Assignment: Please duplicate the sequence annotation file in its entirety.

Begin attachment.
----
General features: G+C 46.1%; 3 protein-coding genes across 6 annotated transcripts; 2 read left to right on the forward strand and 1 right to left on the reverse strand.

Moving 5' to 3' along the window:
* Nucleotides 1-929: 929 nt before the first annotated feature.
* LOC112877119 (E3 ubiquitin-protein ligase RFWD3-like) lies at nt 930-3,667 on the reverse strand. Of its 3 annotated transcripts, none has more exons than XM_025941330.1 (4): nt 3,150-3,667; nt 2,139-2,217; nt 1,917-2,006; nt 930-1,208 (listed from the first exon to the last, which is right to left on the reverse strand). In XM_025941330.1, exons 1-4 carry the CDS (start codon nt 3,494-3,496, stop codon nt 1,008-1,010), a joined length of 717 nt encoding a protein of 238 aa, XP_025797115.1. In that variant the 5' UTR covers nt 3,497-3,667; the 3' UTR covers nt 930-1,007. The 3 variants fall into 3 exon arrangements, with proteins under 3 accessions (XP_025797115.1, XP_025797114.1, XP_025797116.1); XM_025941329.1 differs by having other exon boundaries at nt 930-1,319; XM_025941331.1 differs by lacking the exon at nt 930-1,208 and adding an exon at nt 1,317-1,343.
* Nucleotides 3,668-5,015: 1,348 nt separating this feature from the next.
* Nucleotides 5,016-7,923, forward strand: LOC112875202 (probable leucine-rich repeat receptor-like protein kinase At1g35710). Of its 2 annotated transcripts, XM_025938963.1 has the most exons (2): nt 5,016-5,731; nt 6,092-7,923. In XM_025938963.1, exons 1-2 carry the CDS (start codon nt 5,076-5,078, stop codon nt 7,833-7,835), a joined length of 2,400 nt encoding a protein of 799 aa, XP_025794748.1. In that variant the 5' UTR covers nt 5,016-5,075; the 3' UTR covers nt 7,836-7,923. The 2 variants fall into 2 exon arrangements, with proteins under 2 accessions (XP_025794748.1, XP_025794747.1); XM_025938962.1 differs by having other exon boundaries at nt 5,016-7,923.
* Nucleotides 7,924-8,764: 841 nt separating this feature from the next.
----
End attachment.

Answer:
General features: G+C 46.1%; 3 protein-coding genes across 6 annotated transcripts; 2 read left to right on the forward strand and 1 right to left on the reverse strand.

Moving 5' to 3' along the window:
* Nucleotides 1-929: 929 nt before the first annotated feature.
* LOC112877119 (E3 ubiquitin-protein ligase RFWD3-like) lies at nt 930-3,667 on the reverse strand. Of its 3 annotated transcripts, none has more exons than XM_025941330.1 (4): nt 3,150-3,667; nt 2,139-2,217; nt 1,917-2,006; nt 930-1,208 (listed from the first exon to the last, which is right to left on the reverse strand). In XM_025941330.1, exons 1-4 carry the CDS (start codon nt 3,494-3,496, stop codon nt 1,008-1,010), a joined length of 717 nt encoding a protein of 238 aa, XP_025797115.1. In that variant the 5' UTR covers nt 3,497-3,667; the 3' UTR covers nt 930-1,007. The 3 variants fall into 3 exon arrangements, with proteins under 3 accessions (XP_025797115.1, XP_025797114.1, XP_025797116.1); XM_025941329.1 differs by having other exon boundaries at nt 930-1,319; XM_025941331.1 differs by lacking the exon at nt 930-1,208 and adding an exon at nt 1,317-1,343.
* Nucleotides 3,668-5,015: 1,348 nt separating this feature from the next.
* Nucleotides 5,016-7,923, forward strand: LOC112875202 (probable leucine-rich repeat receptor-like protein kinase At1g35710). Of its 2 annotated transcripts, XM_025938963.1 has the most exons (2): nt 5,016-5,731; nt 6,092-7,923. In XM_025938963.1, exons 1-2 carry the CDS (start codon nt 5,076-5,078, stop codon nt 7,833-7,835), a joined length of 2,400 nt encoding a protein of 799 aa, XP_025794748.1. In that variant the 5' UTR covers nt 5,016-5,075; the 3' UTR covers nt 7,836-7,923. The 2 variants fall into 2 exon arrangements, with proteins under 2 accessions (XP_025794748.1, XP_025794747.1); XM_025938962.1 differs by having other exon boundaries at nt 5,016-7,923.
* Nucleotides 7,924-8,764: 841 nt separating this feature from the next.